The Social Psychology of Social Commerce

By Glenford Scott – GSCOTTY.COM 

To many social commerce is merely e-commerce with some Facebook plug-ins on the website (Facebook being “social” and e-commerce being well “commerce”) , but it goes much deeper than that. It goes deep into the mystical land of human social psychology.

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The importance of social psychology can not be overstated. This branch of psychology deals with how people think about influence and how individuals relate to one another. In Facebook, Twitter, Google+, and every other network, the social economy within each is defined by how people earn and spend social capital. Based on the commerce of actions, words, and intentions (or actions, reactions, and transactions), individuals contribute to their stature not only within each network, but among those to whom they’re connected. The same is true for organizations. You earn the relationships and the resulting stature that you deserve.

So there are in total 6 pieces that put together the puzzle of social commerce that makes it such an intriguing industry. These 6 pieces are 6 heuristic shopping traits that humans follow when making purchases. A social commerce website plays on these 6 traits to induce a shopper to make a purchase. They are as follows.

1. Social Proof (Follow The Crowd)

When a customer is about to make a purchase, they might be in a bit of a jam in deciding what to buy. At this point of indecision they’ll naturally jump into social-proof mode and will end up wanting to buy what they see others buying.

The Classic Experiment: The 42nd Street Experiment (1969). A single passerby was asked to stop in 42nd Street NYC and gaze skyward for 60 seconds. Other passersbys walked past, ignoring him. But when15 passersby were asked to do the same thing, 40% of people on the busy street also stopped to look up, almost bringing 42nd Street to a complete a halt within a minute.

To influence decisions: wish lists, popularity lists, social sharing, reviews, and social recommendations become paramount.

2. Authority (Follow the Authority)

If a doctor says eating something will kill you, your not gonna eat it. As humans we usually depend on an authority figure to guide us in making decisions. With specialist knowledge, experience and expertise, they save us time and energy thinking things through. Marketers play on this with commercials saying things like “9 out of 10 doctors approve” etc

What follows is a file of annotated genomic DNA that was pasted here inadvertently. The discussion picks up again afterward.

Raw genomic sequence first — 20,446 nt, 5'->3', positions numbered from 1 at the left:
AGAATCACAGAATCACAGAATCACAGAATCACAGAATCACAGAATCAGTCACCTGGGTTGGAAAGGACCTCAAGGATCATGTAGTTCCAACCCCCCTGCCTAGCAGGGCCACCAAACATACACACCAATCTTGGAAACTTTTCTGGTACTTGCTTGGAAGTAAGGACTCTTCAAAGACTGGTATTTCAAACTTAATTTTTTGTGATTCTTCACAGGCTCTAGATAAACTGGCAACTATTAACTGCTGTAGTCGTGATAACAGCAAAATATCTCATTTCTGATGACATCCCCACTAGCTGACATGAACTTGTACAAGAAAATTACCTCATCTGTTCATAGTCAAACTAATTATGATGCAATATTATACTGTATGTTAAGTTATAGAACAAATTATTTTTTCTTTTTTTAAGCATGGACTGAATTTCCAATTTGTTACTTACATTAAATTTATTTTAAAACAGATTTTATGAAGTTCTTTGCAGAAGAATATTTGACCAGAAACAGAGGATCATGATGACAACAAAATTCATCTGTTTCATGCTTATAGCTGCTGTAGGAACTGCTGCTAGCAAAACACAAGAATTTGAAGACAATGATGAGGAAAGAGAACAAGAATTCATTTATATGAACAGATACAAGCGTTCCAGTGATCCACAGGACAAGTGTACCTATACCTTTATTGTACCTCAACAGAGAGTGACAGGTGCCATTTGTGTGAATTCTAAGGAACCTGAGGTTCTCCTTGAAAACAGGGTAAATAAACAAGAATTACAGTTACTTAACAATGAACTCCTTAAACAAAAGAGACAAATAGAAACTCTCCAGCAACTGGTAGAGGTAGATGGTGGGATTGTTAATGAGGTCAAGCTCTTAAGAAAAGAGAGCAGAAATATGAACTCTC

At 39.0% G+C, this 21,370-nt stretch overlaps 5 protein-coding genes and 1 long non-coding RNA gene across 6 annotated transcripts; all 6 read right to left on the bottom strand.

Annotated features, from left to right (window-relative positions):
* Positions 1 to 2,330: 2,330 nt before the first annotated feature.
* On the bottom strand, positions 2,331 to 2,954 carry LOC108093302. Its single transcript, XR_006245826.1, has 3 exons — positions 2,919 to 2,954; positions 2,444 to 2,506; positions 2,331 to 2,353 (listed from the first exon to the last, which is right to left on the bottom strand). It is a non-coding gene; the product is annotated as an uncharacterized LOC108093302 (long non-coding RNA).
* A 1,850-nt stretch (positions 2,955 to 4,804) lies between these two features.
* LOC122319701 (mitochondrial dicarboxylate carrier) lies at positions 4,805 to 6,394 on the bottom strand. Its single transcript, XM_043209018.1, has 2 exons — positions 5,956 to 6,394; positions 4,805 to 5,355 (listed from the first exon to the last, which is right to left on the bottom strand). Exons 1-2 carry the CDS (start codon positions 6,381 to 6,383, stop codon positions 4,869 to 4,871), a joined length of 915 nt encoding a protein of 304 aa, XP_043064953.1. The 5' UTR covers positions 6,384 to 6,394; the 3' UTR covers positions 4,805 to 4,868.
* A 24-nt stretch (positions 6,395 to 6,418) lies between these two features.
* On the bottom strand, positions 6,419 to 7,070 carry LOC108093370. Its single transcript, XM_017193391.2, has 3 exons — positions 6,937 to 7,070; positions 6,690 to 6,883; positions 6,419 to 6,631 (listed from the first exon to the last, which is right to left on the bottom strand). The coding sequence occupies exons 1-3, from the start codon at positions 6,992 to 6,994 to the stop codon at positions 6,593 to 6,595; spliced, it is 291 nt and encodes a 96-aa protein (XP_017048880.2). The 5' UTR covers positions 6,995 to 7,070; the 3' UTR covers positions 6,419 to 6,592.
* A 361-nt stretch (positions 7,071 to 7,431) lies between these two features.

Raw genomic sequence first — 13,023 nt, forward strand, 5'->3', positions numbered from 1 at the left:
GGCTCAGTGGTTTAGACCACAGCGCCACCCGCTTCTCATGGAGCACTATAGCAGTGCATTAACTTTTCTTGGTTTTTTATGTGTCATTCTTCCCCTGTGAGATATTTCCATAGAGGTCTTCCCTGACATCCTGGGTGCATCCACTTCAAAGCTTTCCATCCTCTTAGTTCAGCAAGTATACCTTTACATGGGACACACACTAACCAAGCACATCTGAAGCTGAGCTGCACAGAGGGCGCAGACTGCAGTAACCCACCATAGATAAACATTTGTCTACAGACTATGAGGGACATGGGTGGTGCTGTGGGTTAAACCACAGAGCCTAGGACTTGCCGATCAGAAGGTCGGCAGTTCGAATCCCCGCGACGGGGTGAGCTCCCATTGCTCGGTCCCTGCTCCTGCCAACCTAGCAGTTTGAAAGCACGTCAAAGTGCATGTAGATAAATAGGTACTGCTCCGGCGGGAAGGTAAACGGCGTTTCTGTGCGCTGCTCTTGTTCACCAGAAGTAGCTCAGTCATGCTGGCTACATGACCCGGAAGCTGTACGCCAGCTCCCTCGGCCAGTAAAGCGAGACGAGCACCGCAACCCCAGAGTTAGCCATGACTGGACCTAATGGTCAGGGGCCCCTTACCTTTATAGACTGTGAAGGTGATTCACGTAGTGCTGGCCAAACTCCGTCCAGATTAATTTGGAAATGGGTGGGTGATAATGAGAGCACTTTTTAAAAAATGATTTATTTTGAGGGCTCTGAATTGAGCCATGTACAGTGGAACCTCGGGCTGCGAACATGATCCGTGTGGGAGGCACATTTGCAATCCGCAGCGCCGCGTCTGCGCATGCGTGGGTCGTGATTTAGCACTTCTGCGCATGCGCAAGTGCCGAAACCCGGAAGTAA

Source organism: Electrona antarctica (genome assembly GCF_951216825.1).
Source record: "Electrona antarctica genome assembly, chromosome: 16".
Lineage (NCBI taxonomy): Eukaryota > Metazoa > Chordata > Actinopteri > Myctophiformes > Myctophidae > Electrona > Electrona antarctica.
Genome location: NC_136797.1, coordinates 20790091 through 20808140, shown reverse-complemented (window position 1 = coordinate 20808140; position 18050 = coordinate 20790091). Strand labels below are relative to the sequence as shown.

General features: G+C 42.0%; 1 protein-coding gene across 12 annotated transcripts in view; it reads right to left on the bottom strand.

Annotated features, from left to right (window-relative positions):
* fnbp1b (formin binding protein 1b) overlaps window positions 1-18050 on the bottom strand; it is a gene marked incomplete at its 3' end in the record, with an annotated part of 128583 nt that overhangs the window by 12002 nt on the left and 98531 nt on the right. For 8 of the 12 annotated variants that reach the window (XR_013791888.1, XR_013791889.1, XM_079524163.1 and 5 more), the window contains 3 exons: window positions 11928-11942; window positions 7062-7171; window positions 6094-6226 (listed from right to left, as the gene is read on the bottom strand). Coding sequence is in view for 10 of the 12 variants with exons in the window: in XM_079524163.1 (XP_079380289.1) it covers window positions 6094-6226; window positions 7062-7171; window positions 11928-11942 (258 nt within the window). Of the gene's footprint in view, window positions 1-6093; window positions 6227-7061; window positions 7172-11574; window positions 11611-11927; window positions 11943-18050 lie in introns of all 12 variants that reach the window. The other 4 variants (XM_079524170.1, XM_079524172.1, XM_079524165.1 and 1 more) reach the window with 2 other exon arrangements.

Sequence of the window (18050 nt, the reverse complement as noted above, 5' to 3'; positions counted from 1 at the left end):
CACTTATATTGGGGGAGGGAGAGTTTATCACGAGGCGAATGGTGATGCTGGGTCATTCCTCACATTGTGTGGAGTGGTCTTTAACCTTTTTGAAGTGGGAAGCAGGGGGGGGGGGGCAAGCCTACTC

The Classic Experiment: The Shockbox Experiments (1961). A majority (61-66%) of people recruited to participate in memory tests gave each other increasingly severe electric shocks up to and including a “fatal” 450V dose as part of the test, if asked to do so by an authority figure – a distinguished looking experimental scientist (participants receiving the shock were stooges, there was no real shock).

To Influence decisions: referral Programs, user forums, affiliate programs etc

3. Scarcity (Scarce stuff is Good Stuff)

A function of supply and demand, greater value is assigned to the resources that are, or perceived to be, less available (diamonds, oil, classic luxury cars, new pair of Air Yeezy’s). Driven by the fear of loss our minds are hardwired to value scarce resources; we instinctively assign more value to opportunities as they become less available – part out of fear of potential loss (this is known as psychological reactance).

The Classic Experiment: The Cookie Jar Experiments (1975). Participants were asked to rate chocolate chip cookies. Experimenters put 10 cookies in one jar and two of the same cookies in another jar. The cookies from the two-cookie jar received far higher ratings, even though the cookies were exactly the same. (Also of note; ‘Romeo and Juliet Effect’ research that shows teen lovers who are restricted/prevented from seeing each other value their relationship more; and the Plexiglass Experiments that proves toddlers prefer toys that are made unavailable to them (by a plexiglass barrier)).